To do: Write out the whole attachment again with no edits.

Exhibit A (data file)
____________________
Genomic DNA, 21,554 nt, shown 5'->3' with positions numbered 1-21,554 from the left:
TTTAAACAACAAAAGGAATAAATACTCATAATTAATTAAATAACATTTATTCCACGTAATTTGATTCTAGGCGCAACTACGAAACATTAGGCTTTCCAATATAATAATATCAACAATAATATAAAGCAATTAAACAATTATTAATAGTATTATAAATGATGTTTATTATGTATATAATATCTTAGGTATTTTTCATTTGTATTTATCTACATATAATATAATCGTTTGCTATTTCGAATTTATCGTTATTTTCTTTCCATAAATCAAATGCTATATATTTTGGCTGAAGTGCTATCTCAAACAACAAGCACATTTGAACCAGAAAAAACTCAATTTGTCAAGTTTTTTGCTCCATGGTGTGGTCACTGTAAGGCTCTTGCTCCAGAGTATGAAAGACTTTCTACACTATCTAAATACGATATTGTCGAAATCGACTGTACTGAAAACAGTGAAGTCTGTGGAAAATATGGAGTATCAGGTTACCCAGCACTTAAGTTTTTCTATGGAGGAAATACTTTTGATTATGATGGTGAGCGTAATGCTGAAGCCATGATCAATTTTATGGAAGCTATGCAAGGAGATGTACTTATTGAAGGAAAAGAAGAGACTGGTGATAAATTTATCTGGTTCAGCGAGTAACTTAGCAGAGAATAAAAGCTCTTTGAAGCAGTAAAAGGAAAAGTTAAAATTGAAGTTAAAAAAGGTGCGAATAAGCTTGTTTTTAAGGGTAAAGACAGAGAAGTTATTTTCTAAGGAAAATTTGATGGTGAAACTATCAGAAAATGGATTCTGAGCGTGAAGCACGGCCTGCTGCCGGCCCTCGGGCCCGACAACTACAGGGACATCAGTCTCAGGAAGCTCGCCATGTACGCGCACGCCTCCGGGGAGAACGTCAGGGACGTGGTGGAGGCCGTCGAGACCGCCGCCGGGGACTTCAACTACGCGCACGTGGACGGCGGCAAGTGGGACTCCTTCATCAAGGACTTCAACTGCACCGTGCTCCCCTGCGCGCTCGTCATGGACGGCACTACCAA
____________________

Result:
Genomic DNA, 21,554 nt, shown 5'->3' with positions numbered 1-21,554 from the left:
TTTAAACAACAAAAGGAATAAATACTCATAATTAATTAAATAACATTTATTCCACGTAATTTGATTCTAGGCGCAACTACGAAACATTAGGCTTTCCAATATAATAATATCAACAATAATATAAAGCAATTAAACAATTATTAATAGTATTATAAATGATGTTTATTATGTATATAATATCTTAGGTATTTTTCATTTGTATTTATCTACATATAATATAATCGTTTGCTATTTCGAATTTATCGTTATTTTCTTTCCATAAATCAAATGCTATATATTTTGGCTGAAGTGCTATCTCAAACAACAAGCACATTTGAACCAGAAAAAACTCAATTTGTCAAGTTTTTTGCTCCATGGTGTGGTCACTGTAAGGCTCTTGCTCCAGAGTATGAAAGACTTTCTACACTATCTAAATACGATATTGTCGAAATCGACTGTACTGAAAACAGTGAAGTCTGTGGAAAATATGGAGTATCAGGTTACCCAGCACTTAAGTTTTTCTATGGAGGAAATACTTTTGATTATGATGGTGAGCGTAATGCTGAAGCCATGATCAATTTTATGGAAGCTATGCAAGGAGATGTACTTATTGAAGGAAAAGAAGAGACTGGTGATAAATTTATCTGGTTCAGCGAGTAACTTAGCAGAGAATAAAAGCTCTTTGAAGCAGTAAAAGGAAAAGTTAAAATTGAAGTTAAAAAAGGTGCGAATAAGCTTGTTTTTAAGGGTAAAGACAGAGAAGTTATTTTCTAAGGAAAATTTGATGGTGAAACTATCAGAAAATGGATTCTGAGCGTGAAGCACGGCCTGCTGCCGGCCCTCGGGCCCGACAACTACAGGGACATCAGTCTCAGGAAGCTCGCCATGTACGCGCACGCCTCCGGGGAGAACGTCAGGGACGTGGTGGAGGCCGTCGAGACCGCCGCCGGGGACTTCAACTACGCGCACGTGGACGGCGGCAAGTGGGACTCCTTCATCAAGGACTTCAACTGCACCGTGCTCCCCTGCGCGCTCGTCATGGACGGCACTACCAA